Many people don’t treat themselves very well. They break promises to themselves, eat poorly, don’t get enough sleep, are self-critical or fail to take good care of their bodies. In fact, if most people treated others the way they treat themselves, they wouldn’t have many friends!
A great technique for treating yourself better is by developing your Inner Nurturing Parent. Imagine you had a little child in your care. You’d make every effort to keep her healthy and safe; to love and support her; to be forgiving of her mistakes, her inevitable slips; and to let her know how precious and important she is. That’s what a loving parent does. Only, in this case, you’re the parent and the child. Below are seven ways to strengthen your own Inner Nurturing Parent, and turn the goal of treating yourself better into daily, living action.
Send loving messages to yourself. Tell yourself, “I love you and appreciate who you are.” When you do something well, give yourself a pat on the back. Say, “Great job! I’m so proud of you.” When you’re struggling or feeling low, be supportive by saying, “I’m here for you. You’re not alone.”
Take good care of yourself. A loving parent would make sure you eat right and get plenty of rest, sleep, fresh air and exercise. Keep yourself healthy and fit. Practicing good self-care is an essential part of this process.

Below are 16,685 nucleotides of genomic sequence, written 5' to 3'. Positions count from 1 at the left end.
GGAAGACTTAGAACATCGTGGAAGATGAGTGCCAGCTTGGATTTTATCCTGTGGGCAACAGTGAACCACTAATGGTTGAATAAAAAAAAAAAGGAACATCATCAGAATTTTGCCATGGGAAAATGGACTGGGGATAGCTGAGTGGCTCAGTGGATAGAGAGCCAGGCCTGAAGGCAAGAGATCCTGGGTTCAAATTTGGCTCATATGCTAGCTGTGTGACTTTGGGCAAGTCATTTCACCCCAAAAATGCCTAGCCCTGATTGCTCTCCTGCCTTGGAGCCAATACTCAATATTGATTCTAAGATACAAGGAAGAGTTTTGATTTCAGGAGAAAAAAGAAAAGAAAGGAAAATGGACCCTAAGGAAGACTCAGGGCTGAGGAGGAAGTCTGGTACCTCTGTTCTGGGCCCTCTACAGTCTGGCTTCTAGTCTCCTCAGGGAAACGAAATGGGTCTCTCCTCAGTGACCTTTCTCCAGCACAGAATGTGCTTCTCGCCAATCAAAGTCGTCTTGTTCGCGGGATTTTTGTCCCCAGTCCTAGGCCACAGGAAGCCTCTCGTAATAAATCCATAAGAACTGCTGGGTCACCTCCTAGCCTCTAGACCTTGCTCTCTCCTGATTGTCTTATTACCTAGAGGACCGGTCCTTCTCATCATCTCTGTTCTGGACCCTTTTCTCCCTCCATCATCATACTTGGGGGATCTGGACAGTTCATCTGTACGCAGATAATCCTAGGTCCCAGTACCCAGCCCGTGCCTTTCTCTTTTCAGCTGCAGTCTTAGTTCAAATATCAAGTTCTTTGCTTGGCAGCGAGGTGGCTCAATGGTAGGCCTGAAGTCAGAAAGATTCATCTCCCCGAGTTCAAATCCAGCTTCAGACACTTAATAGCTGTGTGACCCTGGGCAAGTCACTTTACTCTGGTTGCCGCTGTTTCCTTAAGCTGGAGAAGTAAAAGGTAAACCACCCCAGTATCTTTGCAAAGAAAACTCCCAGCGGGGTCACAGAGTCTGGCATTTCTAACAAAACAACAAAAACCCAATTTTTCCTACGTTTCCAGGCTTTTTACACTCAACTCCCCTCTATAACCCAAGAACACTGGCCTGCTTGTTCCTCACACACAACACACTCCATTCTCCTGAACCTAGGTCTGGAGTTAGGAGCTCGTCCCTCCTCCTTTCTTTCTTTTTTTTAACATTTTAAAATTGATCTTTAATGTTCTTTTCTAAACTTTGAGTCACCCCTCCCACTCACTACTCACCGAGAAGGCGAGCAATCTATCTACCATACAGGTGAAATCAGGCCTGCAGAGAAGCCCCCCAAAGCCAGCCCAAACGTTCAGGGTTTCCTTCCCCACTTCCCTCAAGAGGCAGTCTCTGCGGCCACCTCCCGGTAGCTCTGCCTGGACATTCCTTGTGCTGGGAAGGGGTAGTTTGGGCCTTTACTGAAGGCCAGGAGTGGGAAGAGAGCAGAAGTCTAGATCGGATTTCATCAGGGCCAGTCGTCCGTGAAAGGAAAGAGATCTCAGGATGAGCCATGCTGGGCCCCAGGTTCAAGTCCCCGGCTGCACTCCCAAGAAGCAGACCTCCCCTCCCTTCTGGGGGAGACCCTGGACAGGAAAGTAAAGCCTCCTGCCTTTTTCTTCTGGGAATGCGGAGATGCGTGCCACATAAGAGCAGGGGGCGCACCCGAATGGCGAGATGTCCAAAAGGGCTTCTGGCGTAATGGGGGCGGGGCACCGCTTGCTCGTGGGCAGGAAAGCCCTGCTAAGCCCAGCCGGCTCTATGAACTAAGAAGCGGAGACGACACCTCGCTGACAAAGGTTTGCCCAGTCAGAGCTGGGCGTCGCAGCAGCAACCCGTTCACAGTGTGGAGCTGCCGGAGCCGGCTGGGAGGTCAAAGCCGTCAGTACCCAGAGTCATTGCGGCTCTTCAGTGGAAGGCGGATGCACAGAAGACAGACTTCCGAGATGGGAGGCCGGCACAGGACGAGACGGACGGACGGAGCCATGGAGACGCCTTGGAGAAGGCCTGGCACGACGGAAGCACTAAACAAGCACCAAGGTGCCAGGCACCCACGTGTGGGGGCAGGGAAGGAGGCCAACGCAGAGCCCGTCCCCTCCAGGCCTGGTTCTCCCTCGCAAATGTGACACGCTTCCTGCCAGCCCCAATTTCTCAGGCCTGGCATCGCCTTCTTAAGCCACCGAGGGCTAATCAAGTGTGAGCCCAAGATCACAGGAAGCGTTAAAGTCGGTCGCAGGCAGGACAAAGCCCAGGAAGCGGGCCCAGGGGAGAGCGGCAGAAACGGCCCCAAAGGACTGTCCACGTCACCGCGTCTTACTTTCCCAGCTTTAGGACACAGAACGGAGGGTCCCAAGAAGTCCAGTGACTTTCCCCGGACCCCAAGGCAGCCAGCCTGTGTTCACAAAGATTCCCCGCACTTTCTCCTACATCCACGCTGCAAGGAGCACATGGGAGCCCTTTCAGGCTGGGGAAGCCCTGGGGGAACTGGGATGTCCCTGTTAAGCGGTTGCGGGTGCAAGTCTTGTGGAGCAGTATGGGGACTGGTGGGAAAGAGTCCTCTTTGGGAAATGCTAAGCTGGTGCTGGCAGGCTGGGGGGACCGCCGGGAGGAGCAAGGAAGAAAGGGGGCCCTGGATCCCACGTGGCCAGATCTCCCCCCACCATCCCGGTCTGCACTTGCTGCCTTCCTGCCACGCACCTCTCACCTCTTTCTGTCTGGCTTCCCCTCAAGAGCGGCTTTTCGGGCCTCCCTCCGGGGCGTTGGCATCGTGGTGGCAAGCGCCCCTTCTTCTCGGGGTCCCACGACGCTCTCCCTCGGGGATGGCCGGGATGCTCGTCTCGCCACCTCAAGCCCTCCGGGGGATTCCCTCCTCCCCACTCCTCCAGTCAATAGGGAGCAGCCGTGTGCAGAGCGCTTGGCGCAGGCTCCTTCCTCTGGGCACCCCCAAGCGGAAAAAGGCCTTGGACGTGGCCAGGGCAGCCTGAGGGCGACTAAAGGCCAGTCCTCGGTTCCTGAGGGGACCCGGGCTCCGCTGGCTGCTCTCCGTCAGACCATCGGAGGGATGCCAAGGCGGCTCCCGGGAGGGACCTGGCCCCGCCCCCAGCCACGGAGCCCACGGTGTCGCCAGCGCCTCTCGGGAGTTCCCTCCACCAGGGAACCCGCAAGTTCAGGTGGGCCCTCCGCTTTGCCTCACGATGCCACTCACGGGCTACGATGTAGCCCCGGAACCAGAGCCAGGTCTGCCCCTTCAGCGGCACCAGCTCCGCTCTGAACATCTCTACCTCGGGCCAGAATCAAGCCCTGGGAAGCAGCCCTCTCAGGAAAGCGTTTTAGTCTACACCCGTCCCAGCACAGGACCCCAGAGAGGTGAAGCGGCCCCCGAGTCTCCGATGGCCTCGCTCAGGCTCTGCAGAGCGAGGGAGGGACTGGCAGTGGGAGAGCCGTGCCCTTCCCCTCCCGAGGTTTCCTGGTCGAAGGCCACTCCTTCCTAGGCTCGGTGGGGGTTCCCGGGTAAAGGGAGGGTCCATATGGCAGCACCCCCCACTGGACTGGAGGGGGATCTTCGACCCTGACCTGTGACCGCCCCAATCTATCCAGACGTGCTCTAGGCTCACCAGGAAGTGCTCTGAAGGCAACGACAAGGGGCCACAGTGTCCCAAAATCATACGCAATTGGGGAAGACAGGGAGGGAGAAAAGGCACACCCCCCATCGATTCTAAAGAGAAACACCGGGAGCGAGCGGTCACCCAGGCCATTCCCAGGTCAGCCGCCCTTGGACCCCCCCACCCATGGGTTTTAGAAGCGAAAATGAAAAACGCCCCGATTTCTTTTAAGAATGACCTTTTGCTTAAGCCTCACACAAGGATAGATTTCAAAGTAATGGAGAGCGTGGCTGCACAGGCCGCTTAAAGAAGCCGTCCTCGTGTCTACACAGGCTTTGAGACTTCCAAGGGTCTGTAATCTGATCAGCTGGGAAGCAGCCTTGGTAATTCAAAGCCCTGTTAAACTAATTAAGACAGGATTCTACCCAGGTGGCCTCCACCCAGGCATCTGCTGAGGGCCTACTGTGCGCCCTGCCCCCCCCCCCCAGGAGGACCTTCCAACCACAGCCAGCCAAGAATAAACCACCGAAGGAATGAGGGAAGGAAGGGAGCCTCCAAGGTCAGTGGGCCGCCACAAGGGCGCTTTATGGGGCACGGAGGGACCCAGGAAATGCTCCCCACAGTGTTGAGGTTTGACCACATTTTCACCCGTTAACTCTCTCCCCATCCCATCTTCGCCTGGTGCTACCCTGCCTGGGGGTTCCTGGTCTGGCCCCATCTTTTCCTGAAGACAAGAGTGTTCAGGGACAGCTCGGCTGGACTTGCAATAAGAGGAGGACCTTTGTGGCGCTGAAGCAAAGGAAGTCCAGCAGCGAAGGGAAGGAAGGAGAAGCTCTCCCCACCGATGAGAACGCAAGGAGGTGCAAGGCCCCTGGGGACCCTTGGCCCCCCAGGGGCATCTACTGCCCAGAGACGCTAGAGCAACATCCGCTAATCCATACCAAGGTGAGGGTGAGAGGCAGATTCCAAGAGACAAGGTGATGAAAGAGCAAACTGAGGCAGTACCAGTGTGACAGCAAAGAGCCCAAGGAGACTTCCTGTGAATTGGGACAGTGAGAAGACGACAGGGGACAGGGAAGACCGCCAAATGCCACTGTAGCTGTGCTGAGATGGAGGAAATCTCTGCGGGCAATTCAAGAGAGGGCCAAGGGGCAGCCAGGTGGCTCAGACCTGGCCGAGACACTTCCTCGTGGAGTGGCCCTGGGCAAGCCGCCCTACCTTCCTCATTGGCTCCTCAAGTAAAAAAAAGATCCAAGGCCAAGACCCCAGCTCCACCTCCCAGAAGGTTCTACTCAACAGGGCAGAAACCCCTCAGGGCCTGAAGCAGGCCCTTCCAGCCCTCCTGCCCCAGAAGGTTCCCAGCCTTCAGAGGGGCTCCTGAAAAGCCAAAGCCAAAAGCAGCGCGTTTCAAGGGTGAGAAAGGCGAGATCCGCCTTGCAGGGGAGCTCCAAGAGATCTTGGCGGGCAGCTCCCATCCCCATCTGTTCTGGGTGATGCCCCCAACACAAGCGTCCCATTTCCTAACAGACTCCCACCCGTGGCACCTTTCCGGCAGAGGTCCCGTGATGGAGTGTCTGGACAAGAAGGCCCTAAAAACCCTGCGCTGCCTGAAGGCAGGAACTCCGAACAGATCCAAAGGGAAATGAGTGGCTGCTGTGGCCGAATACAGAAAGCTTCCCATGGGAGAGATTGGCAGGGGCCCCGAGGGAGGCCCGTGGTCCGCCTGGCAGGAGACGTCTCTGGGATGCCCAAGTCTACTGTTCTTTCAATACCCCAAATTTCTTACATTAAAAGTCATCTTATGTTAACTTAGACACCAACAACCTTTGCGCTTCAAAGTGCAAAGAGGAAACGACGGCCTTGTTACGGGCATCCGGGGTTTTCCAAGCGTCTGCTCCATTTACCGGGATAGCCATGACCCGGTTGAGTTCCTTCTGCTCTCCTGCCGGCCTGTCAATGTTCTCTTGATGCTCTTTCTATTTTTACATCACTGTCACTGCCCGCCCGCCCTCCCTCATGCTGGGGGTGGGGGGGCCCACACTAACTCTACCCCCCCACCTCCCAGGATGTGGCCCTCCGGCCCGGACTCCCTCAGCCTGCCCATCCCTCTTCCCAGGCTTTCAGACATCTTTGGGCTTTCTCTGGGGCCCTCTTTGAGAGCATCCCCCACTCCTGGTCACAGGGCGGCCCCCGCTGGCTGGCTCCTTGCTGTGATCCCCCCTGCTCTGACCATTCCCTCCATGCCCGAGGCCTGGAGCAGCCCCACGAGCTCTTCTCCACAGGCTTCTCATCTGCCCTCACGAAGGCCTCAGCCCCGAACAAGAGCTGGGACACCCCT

Do nice things for yourself. Get into the habit of doing special things for yourself. Make yourself a cup of tea with the nurturing energy that you’d have when preparing tea for someone you love. Visit the sauna, get a massage or draw yourself a bath filled with special salts. Linger in it and relax. Make yourself a candlelight dinner — a delicious meal in a special setting. Coddle yourself. Treat yourself as a loving parent would treat you.
Set healthy boundaries with others. Let people know what you want and don’t want. Tell them what’s okay for you and what’s not. If you have a friend who’s always late and you end up waiting for her and feeling annoyed, tell her how you feel. A nurturing parent wouldn’t let someone treat you badly. A loving parent makes sure his or her child’s needs are met.
Become your own advocate. If someone is disrespectful or hurtful to you, speak up. Tell them you don’t want to be spoken to that way. If someone was unkind, hostile or verbally abusive to your child, you’d stand up for him. Protect yourself as a nurturing parent would protect you.
Believe in yourself. A nurturing parent would highlight your uniqueness, tell you how special you are, encourage you to build on your strengths and support you in a loving, nonjudgmental way. A nurturing parent says, “You can do it.” “I believe in you.” Become your strongest supporter, coach and cheerleader.
And lastly and most important: Be compassionate with yourself. Have compassion for your humanity and your flaws. You’re human and you’re going to make mistakes. Look at yourself through the eyes of a loving parent; don’t punish or criticize yourself. Reassure yourself. Comfort yourself. Accept yourself unconditionally. And show that same compassion for your own parents and others, because they, too, are human.